Pam Starr has been the co-owner, manager and winemaker of Crocker & Starr since its inception in 1997 when she helped resurrect the vineyards on the Crocker Estate in St. Helena and established a winery to create world-class wines. Pam knew she had found her calling when she interned with Sonoma Cutrer after graduating from UC Davis with a degree in Fermentation Science. As she puts it, “I was simply smitten – the way one is when falling madly in love.” And it’s been her life since. Passionate about translating terroir into wine, Pam is known for her distinctive Bordeaux-style blends that express a deep sense of place. Read on to learn more about Pam Starr with Charles Communications Associates' ongoing profiles - “Ten Medium Intensity Questions.”
1. As a child, you collected…
Flowers, rocks, shells, plants, bugs…I had an innate love for the natural world. My sisters and I were born to Midwestern Canadian parents, people known as survivors, we settled in the countryside of NW Oregon. For fun we would have slug races and climb trees and wait for the deer to come so we could watch them lick the salt blocks. We were immersed in nature.
2. Name a book that has had the most impact on your life?
My dad used to read us Grimm’s fairytales before bedtime and my favorites were ‘The Fisherman and His Wife’ and the ‘Elves & the Shoemaker.' My favorite book though would have to be The Lion, the Witch, and the Wardrobe. I have always loved fantastical stories that can still teach you something.
3. Recall the biggest and best mistake you ever made and what you learned from it.
One and the same. My biggest mistake is my tendency to react too quickly. I’m a very direct and literal, but always perfectly honest person and sometimes that gets me into trouble.
4. Cabin in the woods or penthouse in the city and why?
Cabin (or better yet an airstream) in the woods. I appreciate the lessons learned from the connection you have to the ebb and flow of nature when you live in a rural area.
5. What do you think about a future with driverless cars?
To embrace driverless cars would be to shape a future that is no better than George Orwell’s 1984. Driving is a cerebral act, and to give it up would mean to give up the capacity to think for ourselves. Not to mention, we have ‘driverless cars’ already: they’re called busses, trains, and planes. I think we need to live in a society that promotes communal transportation, instead of isolation without responsibility.
6. In 10 years how do you predict technology will change winemaking?
Thirty three years to get an optical sorter – 10 years is not enough time for great technological change, unless someone is going to take winemaking to outer space. Tech has had more impact in past 10 years than it has in the last 30. I predict that technology will actually lose its fascination; it will be used to make better, middle of the road wines, but I don’t think technology will play any more of a role in extremely high-end, single vineyard or estate wines than it currently does. Unfortunately the young generation doesn’t know how to make wine without technology. Today, young wine entrepreneurs must produce and market their wine at the same time. Technology assists new wine companies that need staff.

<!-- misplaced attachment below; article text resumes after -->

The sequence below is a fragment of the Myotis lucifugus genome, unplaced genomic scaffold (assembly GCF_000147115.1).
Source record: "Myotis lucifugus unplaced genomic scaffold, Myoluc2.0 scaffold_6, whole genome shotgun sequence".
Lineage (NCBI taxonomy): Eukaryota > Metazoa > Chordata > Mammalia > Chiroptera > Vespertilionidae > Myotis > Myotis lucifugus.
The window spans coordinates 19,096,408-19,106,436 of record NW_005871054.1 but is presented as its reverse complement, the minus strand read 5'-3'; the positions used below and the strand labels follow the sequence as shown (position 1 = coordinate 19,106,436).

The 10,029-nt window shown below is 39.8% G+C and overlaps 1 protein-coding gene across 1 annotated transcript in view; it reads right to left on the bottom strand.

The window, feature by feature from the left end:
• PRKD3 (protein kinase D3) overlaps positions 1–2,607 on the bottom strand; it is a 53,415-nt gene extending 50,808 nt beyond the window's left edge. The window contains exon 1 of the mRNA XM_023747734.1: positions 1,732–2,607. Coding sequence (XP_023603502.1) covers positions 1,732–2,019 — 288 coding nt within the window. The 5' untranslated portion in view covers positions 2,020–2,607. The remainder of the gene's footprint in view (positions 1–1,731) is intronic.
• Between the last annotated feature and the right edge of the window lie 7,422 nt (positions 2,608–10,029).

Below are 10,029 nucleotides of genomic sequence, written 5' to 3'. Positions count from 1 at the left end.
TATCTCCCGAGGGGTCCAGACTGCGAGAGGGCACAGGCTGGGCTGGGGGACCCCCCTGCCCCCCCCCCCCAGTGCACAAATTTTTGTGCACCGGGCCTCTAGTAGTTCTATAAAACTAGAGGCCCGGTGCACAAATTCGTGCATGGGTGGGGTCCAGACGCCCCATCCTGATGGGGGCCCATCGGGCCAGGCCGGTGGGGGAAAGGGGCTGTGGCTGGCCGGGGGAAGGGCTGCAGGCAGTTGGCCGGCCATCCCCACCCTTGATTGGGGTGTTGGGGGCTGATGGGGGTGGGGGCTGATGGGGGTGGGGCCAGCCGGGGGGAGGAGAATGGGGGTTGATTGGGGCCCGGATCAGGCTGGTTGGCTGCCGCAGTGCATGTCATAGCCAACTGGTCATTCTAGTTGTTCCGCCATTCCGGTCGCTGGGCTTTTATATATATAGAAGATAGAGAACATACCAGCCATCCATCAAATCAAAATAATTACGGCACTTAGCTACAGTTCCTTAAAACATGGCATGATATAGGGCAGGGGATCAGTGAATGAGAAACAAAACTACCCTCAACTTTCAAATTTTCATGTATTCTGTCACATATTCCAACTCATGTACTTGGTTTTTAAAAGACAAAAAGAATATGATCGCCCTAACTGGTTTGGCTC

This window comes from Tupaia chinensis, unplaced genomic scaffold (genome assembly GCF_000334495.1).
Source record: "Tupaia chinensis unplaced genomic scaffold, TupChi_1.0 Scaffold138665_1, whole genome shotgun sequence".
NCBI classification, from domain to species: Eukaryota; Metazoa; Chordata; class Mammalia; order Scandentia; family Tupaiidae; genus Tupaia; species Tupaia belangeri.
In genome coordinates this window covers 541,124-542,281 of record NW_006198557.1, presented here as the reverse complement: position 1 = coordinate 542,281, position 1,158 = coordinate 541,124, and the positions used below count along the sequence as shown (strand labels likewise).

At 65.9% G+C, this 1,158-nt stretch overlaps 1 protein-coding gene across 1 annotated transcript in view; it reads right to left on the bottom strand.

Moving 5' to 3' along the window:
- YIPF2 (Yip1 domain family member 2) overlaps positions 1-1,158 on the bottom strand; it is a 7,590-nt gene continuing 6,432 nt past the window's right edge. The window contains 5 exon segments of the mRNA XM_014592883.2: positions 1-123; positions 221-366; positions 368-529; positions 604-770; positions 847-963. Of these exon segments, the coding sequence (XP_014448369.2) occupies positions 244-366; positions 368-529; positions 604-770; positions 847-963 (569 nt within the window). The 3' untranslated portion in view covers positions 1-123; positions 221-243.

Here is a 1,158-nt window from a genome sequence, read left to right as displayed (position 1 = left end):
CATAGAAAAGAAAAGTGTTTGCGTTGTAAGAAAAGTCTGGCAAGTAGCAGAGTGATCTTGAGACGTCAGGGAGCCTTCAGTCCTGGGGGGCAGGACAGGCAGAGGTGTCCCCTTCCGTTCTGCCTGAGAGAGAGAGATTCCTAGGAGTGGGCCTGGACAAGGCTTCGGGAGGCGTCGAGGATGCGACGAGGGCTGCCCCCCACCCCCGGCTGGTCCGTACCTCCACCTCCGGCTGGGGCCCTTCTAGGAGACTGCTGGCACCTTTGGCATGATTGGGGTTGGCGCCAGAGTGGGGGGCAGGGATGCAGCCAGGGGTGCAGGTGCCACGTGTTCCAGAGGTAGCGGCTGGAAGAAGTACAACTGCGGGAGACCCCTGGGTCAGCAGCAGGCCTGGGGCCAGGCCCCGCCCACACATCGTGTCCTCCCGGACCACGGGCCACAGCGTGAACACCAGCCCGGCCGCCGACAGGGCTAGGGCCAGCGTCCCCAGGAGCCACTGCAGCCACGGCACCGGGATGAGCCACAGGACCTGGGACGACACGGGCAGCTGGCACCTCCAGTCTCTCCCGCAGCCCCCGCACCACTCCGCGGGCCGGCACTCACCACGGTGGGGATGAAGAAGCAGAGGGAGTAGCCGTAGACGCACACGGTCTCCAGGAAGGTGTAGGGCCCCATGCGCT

7. Most memorable bottle of wine you've tasted?
That would have to be a magnum of 1918 Gruaud Larose, St. Julien that I had for my 50th birthday. The oldest wines tell the best stories.
8. What is your most memorable wine tasting experience? (*wink*wink*)
Well I was passing through New York City, and a friend of mine asked if I had ever met Levi Dalton. She thought we’d hit it off and suggested that I bring some of my wines to taste so we emailed back and forth and just couldn’t coordinate a time to meet. Levi and I came to the determination that the only way it would work is if we met in Penn Station as I was leaving and he was arriving. So I pre-opened two bottles, Crocker & Starr’s Cabernet Sauvignon and Cabernet Franc, and bought them in brown paper bags along with some paper cups. We sat on a bench overlooking the departures and arrivals. I had to discreetly pour under the bench. It felt like something out of a film noir but we developed a great camaraderie.
9. If you weren't a winemaker, what career path might you have followed?
Before I stumbled into the wine business, I was studying to take the dental admissions test. My father was an orthopedic surgeon, my mother was a nurse, and one of my sisters is a doctor of internal medicine so I felt compelled to go into the field. But my creative side got the better of me. If I didn’t go into wine though I definitely would have pursued something medical most likely. Maybe food borne diseases!
10. Name one thing every person should try at least once.
Everyone should put themselves to the challenge of what used to be the American dream and try to purchase their own home. Access to various life adventures is limited but everyone has a soul, a spirit, a brain – everyone should connect the three by setting a personal goal, putting themselves to the challenge of achieving it, and asking the universe to assist with the inevitable challenges along the way.
All the Swirl is a collections of thoughts and opinions assembled by the staff and industry friends of Charles Communications Associates, a marketing communications firm with its headquarters in San Francisco, California. We invite you to explore more about our company and clients by visiting www.charlescomm.com.